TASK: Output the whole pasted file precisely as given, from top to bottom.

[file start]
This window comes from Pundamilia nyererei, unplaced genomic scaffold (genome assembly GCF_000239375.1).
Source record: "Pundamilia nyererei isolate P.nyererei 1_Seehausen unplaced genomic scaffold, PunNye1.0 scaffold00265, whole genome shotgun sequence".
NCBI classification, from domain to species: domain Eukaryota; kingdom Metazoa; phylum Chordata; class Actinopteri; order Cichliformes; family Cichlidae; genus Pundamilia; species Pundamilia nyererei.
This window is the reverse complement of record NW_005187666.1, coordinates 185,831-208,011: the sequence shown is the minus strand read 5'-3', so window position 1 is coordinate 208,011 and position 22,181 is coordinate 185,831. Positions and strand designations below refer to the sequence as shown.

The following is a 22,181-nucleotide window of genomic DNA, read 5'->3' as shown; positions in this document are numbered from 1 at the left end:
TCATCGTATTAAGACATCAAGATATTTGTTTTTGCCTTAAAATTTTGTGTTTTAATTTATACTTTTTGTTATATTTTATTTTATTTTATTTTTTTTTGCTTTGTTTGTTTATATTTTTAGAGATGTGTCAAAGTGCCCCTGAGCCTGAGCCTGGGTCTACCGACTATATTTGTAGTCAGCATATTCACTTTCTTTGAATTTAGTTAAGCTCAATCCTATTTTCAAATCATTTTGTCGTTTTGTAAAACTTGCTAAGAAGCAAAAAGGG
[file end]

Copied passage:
This window comes from Pundamilia nyererei, unplaced genomic scaffold (genome assembly GCF_000239375.1).
Source record: "Pundamilia nyererei isolate P.nyererei 1_Seehausen unplaced genomic scaffold, PunNye1.0 scaffold00265, whole genome shotgun sequence".
NCBI classification, from domain to species: domain Eukaryota; kingdom Metazoa; phylum Chordata; class Actinopteri; order Cichliformes; family Cichlidae; genus Pundamilia; species Pundamilia nyererei.
This window is the reverse complement of record NW_005187666.1, coordinates 185,831-208,011: the sequence shown is the minus strand read 5'-3', so window position 1 is coordinate 208,011 and position 22,181 is coordinate 185,831. Positions and strand designations below refer to the sequence as shown.

The following is a 22,181-nucleotide window of genomic DNA, read 5'->3' as shown; positions in this document are numbered from 1 at the left end:
TCATCGTATTAAGACATCAAGATATTTGTTTTTGCCTTAAAATTTTGTGTTTTAATTTATACTTTTTGTTATATTTTATTTTATTTTATTTTTTTTTGCTTTGTTTGTTTATATTTTTAGAGATGTGTCAAAGTGCCCCTGAGCCTGAGCCTGGGTCTACCGACTATATTTGTAGTCAGCATATTCACTTTCTTTGAATTTAGTTAAGCTCAATCCTATTTTCAAATCATTTTGTCGTTTTGTAAAACTTGCTAAGAAGCAAAAAGGG